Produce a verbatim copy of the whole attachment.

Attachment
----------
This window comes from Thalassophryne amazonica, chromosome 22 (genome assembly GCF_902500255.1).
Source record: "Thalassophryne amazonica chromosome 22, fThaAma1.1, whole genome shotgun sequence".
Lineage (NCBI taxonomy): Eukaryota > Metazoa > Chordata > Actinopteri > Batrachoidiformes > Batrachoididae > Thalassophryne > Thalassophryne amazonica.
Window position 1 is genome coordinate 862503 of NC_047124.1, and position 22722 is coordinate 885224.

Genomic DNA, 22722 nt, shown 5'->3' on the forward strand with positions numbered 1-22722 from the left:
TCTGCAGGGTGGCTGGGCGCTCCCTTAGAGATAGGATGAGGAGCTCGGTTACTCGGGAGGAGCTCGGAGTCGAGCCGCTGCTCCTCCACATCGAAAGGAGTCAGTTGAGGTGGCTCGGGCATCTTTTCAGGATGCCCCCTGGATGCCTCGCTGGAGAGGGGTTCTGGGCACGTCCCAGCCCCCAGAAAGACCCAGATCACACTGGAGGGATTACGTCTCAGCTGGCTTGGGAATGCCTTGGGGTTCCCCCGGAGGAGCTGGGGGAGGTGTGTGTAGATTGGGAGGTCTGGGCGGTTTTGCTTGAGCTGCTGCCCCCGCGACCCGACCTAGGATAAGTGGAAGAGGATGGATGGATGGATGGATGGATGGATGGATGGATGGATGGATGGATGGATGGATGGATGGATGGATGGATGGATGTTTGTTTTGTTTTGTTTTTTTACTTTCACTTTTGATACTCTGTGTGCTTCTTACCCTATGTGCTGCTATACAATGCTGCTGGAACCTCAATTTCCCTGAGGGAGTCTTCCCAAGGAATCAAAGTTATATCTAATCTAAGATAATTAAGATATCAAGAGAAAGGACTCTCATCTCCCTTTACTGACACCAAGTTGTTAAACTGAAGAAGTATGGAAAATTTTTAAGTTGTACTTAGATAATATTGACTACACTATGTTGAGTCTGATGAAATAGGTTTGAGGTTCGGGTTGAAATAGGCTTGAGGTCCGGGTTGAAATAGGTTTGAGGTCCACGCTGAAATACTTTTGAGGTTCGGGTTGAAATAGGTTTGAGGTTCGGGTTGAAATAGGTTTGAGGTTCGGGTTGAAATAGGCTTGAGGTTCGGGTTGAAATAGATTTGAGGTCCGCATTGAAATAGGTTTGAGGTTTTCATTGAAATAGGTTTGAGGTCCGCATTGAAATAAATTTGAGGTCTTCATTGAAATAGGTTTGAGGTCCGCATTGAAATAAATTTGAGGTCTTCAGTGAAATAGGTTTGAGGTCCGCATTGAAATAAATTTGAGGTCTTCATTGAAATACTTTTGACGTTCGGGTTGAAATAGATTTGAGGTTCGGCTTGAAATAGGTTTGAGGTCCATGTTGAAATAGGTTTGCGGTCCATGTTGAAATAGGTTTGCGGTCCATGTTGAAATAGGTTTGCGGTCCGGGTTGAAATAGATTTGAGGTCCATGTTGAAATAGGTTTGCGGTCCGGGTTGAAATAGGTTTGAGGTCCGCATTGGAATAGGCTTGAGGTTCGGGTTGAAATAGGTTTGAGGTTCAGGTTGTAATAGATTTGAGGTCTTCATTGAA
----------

This window comes from Thalassophryne amazonica, chromosome 22 (genome assembly GCF_902500255.1).
Source record: "Thalassophryne amazonica chromosome 22, fThaAma1.1, whole genome shotgun sequence".
Lineage (NCBI taxonomy): Eukaryota > Metazoa > Chordata > Actinopteri > Batrachoidiformes > Batrachoididae > Thalassophryne > Thalassophryne amazonica.
Window position 1 is genome coordinate 862503 of NC_047124.1, and position 22722 is coordinate 885224.

Genomic DNA, 22722 nt, shown 5'->3' on the forward strand with positions numbered 1-22722 from the left:
TCTGCAGGGTGGCTGGGCGCTCCCTTAGAGATAGGATGAGGAGCTCGGTTACTCGGGAGGAGCTCGGAGTCGAGCCGCTGCTCCTCCACATCGAAAGGAGTCAGTTGAGGTGGCTCGGGCATCTTTTCAGGATGCCCCCTGGATGCCTCGCTGGAGAGGGGTTCTGGGCACGTCCCAGCCCCCAGAAAGACCCAGATCACACTGGAGGGATTACGTCTCAGCTGGCTTGGGAATGCCTTGGGGTTCCCCCGGAGGAGCTGGGGGAGGTGTGTGTAGATTGGGAGGTCTGGGCGGTTTTGCTTGAGCTGCTGCCCCCGCGACCCGACCTAGGATAAGTGGAAGAGGATGGATGGATGGATGGATGGATGGATGGATGGATGGATGGATGGATGGATGGATGGATGGATGGATGGATGGATGTTTGTTTTGTTTTGTTTTTTTACTTTCACTTTTGATACTCTGTGTGCTTCTTACCCTATGTGCTGCTATACAATGCTGCTGGAACCTCAATTTCCCTGAGGGAGTCTTCCCAAGGAATCAAAGTTATATCTAATCTAAGATAATTAAGATATCAAGAGAAAGGACTCTCATCTCCCTTTACTGACACCAAGTTGTTAAACTGAAGAAGTATGGAAAATTTTTAAGTTGTACTTAGATAATATTGACTACACTATGTTGAGTCTGATGAAATAGGTTTGAGGTTCGGGTTGAAATAGGCTTGAGGTCCGGGTTGAAATAGGTTTGAGGTCCACGCTGAAATACTTTTGAGGTTCGGGTTGAAATAGGTTTGAGGTTCGGGTTGAAATAGGTTTGAGGTTCGGGTTGAAATAGGCTTGAGGTTCGGGTTGAAATAGATTTGAGGTCCGCATTGAAATAGGTTTGAGGTTTTCATTGAAATAGGTTTGAGGTCCGCATTGAAATAAATTTGAGGTCTTCATTGAAATAGGTTTGAGGTCCGCATTGAAATAAATTTGAGGTCTTCAGTGAAATAGGTTTGAGGTCCGCATTGAAATAAATTTGAGGTCTTCATTGAAATACTTTTGACGTTCGGGTTGAAATAGATTTGAGGTTCGGCTTGAAATAGGTTTGAGGTCCATGTTGAAATAGGTTTGCGGTCCATGTTGAAATAGGTTTGCGGTCCATGTTGAAATAGGTTTGCGGTCCGGGTTGAAATAGATTTGAGGTCCATGTTGAAATAGGTTTGCGGTCCGGGTTGAAATAGGTTTGAGGTCCGCATTGGAATAGGCTTGAGGTTCGGGTTGAAATAGGTTTGAGGTTCAGGTTGTAATAGATTTGAGGTCTTCATTGAA